“You think you know me? Don’t bet on it! Hard, sweaty, pumped and sassy!” Scott Klein never had the opportunity to truly see just how far his muscles could take him as a professional bodybuilder, model, actor and personal trainer due to his untimely and tragic death in 2003 at only 30 years old. Standing at six feet tall and weighing 278 pounds, many believed Klein was well on his way to becoming the next Mr. Olympia thanks to his massive physique and determination, not to mention his 7% body fat, 22-inch biceps, 32-inch waist, 55-inch chest and 29-inch quads. Add in the fact that he easily tipped the scales at a jaw-dropping 300 pounds during his off season and it’s no surprise why Klein was well on his way to becoming a bodybuilding star.
Competing in the National Physique Committee’s (NPC) Heavyweight bodybuilding competition between 1995 and 1998 where he became a four-time champion, Klein upgraded his competition level in 1999 and entered the NPC as a super heavyweight competitor. With most of his competitors barely reaching the 5’10” mark, Klein’s six-foot frame gave him a competitive advantage as his massive muscles and overall physique left many shocked and wondering aloud about his magic concoction of performance enhancing drugs that produced such killer results. Unfortunately, time would tell his secrets soon enough.
One day in 2003, Klein returned to his native Illinois to visit his mother. After dinner, he headed up to his old bedroom for the evening but, when his mother went to wake him up the next morning at 5 am, he was unresponsive. Realizing that her son might be unconscious or, even worse, dead, she hurriedly dialed 9-1-1 for help. By the time the paramedics arrived, it was far too late as the 30-year-old Klein had already passed away. Immediately taken for an autopsy, the medical examiner confirmed that Klein’s cause of death was from kidney failure, which sent the media into a frenzy over his rumored dependence on performance enhancing drugs and steroids to maintain his impressive physique.
With Klein’s death taking a heavy toll on the bodybuilding industry much like the deaths of Mohammed Benaziza and Andreas Munzer did in 1992 and 1996, many bodybuilders once again reevaluated their own use of steroids. To avoid internal damage and severe side effects like “roid rage” and heart failure, more and more professionals vowed to only take them in the weeks prior to a competition to ensure optimal results and a pristine physique. However, the issue went far beyond a cycle of starting and stopping with addiction finally settling in as a nasty reality.
Bodybuilders like Klein often turn to steroids to quickly build muscle and gain a competitive edge over their competition. However, the problem is that steroids are extremely addictive especially after bodybuilders see results in a matter of days rather than weeks or months. Thanks to the highly competitive nature of bodybuilding and the desperate cat and mouse chase for perfection, the immediate gratification from steroids is something most bodybuilders can’t pass up. If there’s a drug that can give them a quick improvement, they’ll do anything—even risk their health and well-being—to look bigger and better than before, which is exactly what happened to Klein.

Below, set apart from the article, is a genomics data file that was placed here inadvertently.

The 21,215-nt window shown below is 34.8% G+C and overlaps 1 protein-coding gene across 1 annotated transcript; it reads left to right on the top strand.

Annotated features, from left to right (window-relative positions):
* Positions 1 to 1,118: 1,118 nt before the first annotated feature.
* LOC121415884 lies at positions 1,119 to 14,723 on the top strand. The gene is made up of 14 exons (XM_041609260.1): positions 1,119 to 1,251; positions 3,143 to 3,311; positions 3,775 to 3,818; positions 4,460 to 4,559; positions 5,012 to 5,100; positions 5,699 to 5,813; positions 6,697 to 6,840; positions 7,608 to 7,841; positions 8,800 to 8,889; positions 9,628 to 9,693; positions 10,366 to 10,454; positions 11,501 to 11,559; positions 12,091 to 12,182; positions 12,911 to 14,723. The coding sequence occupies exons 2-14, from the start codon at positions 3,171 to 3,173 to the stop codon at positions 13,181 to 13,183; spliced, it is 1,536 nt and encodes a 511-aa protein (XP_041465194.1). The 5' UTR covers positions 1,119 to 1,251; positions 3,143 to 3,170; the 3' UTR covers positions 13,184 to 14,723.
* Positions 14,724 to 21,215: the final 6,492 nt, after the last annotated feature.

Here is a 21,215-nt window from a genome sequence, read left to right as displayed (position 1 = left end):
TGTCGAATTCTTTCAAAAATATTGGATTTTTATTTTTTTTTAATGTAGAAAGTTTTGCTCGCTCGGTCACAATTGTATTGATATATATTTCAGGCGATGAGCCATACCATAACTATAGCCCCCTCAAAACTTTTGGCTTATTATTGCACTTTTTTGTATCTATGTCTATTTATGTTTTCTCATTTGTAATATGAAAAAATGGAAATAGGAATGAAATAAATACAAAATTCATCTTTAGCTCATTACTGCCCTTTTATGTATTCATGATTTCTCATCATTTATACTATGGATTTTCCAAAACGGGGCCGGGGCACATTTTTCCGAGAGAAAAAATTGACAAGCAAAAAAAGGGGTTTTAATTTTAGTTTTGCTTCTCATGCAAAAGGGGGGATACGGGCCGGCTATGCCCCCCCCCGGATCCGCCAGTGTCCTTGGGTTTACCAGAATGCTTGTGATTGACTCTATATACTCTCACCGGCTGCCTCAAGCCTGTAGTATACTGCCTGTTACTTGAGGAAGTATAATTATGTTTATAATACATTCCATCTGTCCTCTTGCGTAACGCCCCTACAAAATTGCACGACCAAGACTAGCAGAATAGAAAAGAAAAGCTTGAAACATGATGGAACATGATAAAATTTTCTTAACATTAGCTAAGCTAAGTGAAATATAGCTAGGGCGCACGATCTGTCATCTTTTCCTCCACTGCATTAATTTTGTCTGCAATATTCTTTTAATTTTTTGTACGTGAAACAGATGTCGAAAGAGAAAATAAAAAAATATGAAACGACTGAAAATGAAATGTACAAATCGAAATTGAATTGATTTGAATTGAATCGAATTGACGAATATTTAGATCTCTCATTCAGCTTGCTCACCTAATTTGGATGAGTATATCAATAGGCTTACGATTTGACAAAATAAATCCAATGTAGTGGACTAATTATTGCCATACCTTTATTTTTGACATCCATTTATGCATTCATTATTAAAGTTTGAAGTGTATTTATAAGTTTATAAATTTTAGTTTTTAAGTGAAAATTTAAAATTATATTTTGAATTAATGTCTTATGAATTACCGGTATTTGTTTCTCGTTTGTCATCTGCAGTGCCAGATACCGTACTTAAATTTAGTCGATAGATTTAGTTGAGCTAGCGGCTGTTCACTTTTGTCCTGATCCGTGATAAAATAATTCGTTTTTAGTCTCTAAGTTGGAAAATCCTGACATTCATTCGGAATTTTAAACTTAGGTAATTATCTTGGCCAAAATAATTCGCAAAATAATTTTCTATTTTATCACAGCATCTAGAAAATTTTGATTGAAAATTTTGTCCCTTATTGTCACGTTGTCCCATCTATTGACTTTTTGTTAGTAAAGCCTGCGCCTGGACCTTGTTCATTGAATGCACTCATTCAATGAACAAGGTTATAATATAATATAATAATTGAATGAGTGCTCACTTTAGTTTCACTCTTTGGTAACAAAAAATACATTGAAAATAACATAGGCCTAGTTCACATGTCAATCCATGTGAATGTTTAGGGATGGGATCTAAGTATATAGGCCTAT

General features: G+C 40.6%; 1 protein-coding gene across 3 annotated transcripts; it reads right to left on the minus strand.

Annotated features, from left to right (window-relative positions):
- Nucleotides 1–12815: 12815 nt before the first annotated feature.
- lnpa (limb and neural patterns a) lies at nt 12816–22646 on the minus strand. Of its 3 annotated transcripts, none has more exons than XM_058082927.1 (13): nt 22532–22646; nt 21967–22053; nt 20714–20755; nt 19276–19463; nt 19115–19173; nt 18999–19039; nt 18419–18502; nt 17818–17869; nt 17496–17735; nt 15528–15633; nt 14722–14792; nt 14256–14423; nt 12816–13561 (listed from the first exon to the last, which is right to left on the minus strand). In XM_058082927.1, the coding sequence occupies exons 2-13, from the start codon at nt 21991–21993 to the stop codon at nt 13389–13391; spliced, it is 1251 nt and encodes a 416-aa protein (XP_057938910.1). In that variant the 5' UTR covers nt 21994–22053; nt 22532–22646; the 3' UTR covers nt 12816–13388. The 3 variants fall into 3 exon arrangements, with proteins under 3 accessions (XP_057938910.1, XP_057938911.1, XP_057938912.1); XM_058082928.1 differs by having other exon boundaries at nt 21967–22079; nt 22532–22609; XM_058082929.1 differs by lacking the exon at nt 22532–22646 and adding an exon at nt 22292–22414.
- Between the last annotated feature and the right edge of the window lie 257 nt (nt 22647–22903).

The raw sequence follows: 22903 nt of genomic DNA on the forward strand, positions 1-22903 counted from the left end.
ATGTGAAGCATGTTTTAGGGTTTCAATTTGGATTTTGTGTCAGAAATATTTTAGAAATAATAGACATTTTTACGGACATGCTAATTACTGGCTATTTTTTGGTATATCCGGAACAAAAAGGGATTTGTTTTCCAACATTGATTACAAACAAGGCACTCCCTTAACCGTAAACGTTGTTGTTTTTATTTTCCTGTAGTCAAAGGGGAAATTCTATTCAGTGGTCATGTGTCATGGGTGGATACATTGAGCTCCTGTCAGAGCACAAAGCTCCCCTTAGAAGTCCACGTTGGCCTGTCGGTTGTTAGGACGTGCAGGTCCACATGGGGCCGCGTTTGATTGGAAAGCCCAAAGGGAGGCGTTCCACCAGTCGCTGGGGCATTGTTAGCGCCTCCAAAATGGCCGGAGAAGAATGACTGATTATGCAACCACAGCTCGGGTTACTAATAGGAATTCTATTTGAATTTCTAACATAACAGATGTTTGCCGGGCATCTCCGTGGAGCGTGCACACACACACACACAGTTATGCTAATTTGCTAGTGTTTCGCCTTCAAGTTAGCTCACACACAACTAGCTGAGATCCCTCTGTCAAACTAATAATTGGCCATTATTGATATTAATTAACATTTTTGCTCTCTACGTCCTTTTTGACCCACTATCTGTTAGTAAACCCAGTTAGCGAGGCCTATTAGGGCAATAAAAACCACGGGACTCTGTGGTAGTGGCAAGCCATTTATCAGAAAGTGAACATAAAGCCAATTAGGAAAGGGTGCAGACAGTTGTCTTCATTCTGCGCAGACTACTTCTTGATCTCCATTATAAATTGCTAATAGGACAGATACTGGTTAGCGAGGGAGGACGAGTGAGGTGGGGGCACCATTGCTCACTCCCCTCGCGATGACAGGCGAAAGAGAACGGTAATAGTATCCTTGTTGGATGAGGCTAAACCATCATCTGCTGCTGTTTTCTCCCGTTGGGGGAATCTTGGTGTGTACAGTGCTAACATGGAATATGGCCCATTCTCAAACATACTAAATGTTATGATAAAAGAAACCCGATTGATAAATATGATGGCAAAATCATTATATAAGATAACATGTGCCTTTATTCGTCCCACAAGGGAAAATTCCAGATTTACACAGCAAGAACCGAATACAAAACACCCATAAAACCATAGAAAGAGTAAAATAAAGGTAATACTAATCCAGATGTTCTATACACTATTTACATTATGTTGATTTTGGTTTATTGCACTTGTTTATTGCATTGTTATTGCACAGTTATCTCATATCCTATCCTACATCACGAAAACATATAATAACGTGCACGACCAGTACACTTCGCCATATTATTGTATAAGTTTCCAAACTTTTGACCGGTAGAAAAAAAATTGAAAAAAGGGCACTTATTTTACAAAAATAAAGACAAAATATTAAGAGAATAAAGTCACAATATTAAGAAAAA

Sadly, before the muscle-clad Illinois native could ever see his future unfold at the Mr. Olympia competition or even the Arnold Classic, Klein saw his career peak early in June 2001 when he was featured on the cover of Exercise magazine’s edition titled “Exercise for Men Only!” The edition featured many of Klein’s core workout routines and even promoted his workout videos on BigScottKlein.com where he invited aspiring bodybuilders to join him. “Get a chance to watch me pumping iron at my gym and then kicking back later in my home,” Klein wrote. “In Contention and Championship Strength not only can help you get a taste of what I go through every day, but also how I relax those burning muscles when I’m done.”
Nearly 14 years after his tragic death in 2003, Klein might be gone but he certainly isn’t forgotten in the bodybuilding and fitness industries as many believe he was well on his way to becoming a legend in the industry and likely would’ve graced the covers of modern-day magazines like Flex, Ironman and Muscle & Fitness. Instead, his short life serves as a reminder to aspiring and veteran bodybuilders alike of the real havoc that steroids and other performance enhancing drugs can do to a person’s body—both on the outside and on the inside.
Today, Klein’s legacy lives on through his website and his videos, which serve as a tribute to the former bodybuilder’s life and career. With most of the videos offered in VHS or PAL format, the site is truly a blast from the past with a media package featuring four glossy photographs of Klein in various bodybuilding poses as well as a place to purchase one-on-one training consultations over the phone at $100 for 45 minutes. And, while the links to purchase the videos and consultation no longer work, you can still see Klein in his true element by opting for a preview of clips like Scott Klein’s: Legs and Abs Workout or Championship Strength: Scott Klein’s Upper Body Workout. Other than that, the site stands as a rarely visited memorial to a man once praised as the next Mr. Olympia who saw a tragic end to a promising life and career.